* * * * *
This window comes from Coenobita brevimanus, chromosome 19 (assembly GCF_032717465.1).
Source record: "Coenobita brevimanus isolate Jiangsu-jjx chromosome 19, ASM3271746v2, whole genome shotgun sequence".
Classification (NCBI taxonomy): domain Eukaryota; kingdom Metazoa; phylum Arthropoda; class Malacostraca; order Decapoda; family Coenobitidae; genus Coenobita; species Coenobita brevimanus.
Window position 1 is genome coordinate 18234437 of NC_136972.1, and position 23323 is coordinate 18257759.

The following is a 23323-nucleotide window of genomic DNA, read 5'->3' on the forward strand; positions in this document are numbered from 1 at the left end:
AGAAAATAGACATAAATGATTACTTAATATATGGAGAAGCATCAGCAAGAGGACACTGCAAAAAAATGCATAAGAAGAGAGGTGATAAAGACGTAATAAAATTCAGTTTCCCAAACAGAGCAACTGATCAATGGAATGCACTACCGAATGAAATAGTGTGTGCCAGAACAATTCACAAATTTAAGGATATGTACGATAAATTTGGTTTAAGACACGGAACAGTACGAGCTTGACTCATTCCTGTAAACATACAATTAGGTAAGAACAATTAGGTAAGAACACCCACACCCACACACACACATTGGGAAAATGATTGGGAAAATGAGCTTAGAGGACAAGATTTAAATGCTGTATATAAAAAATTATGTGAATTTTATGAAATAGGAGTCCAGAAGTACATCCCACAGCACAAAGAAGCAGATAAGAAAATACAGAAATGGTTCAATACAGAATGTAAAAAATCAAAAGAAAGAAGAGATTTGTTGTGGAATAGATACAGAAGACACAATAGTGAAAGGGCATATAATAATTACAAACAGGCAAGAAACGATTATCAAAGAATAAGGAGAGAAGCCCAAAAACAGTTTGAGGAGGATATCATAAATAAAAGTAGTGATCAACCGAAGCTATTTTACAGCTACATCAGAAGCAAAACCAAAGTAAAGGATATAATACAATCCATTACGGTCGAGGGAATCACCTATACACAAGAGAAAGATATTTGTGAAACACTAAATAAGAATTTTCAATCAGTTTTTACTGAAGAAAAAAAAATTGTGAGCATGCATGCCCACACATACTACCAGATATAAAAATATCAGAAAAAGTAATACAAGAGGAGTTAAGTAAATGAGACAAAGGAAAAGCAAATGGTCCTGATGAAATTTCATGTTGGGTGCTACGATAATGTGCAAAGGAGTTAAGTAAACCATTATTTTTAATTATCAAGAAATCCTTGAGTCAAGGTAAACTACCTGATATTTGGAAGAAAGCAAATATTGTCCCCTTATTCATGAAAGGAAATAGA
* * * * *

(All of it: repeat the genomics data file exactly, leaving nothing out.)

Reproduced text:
This window comes from Coenobita brevimanus, chromosome 19 (assembly GCF_032717465.1).
Source record: "Coenobita brevimanus isolate Jiangsu-jjx chromosome 19, ASM3271746v2, whole genome shotgun sequence".
Classification (NCBI taxonomy): domain Eukaryota; kingdom Metazoa; phylum Arthropoda; class Malacostraca; order Decapoda; family Coenobitidae; genus Coenobita; species Coenobita brevimanus.
Window position 1 is genome coordinate 18234437 of NC_136972.1, and position 23323 is coordinate 18257759.

The following is a 23323-nucleotide window of genomic DNA, read 5'->3' on the forward strand; positions in this document are numbered from 1 at the left end:
AGAAAATAGACATAAATGATTACTTAATATATGGAGAAGCATCAGCAAGAGGACACTGCAAAAAAATGCATAAGAAGAGAGGTGATAAAGACGTAATAAAATTCAGTTTCCCAAACAGAGCAACTGATCAATGGAATGCACTACCGAATGAAATAGTGTGTGCCAGAACAATTCACAAATTTAAGGATATGTACGATAAATTTGGTTTAAGACACGGAACAGTACGAGCTTGACTCATTCCTGTAAACATACAATTAGGTAAGAACAATTAGGTAAGAACACCCACACCCACACACACACATTGGGAAAATGATTGGGAAAATGAGCTTAGAGGACAAGATTTAAATGCTGTATATAAAAAATTATGTGAATTTTATGAAATAGGAGTCCAGAAGTACATCCCACAGCACAAAGAAGCAGATAAGAAAATACAGAAATGGTTCAATACAGAATGTAAAAAATCAAAAGAAAGAAGAGATTTGTTGTGGAATAGATACAGAAGACACAATAGTGAAAGGGCATATAATAATTACAAACAGGCAAGAAACGATTATCAAAGAATAAGGAGAGAAGCCCAAAAACAGTTTGAGGAGGATATCATAAATAAAAGTAGTGATCAACCGAAGCTATTTTACAGCTACATCAGAAGCAAAACCAAAGTAAAGGATATAATACAATCCATTACGGTCGAGGGAATCACCTATACACAAGAGAAAGATATTTGTGAAACACTAAATAAGAATTTTCAATCAGTTTTTACTGAAGAAAAAAAAATTGTGAGCATGCATGCCCACACATACTACCAGATATAAAAATATCAGAAAAAGTAATACAAGAGGAGTTAAGTAAATGAGACAAAGGAAAAGCAAATGGTCCTGATGAAATTTCATGTTGGGTGCTACGATAATGTGCAAAGGAGTTAAGTAAACCATTATTTTTAATTATCAAGAAATCCTTGAGTCAAGGTAAACTACCTGATATTTGGAAGAAAGCAAATATTGTCCCCTTATTCATGAAAGGAAATAGA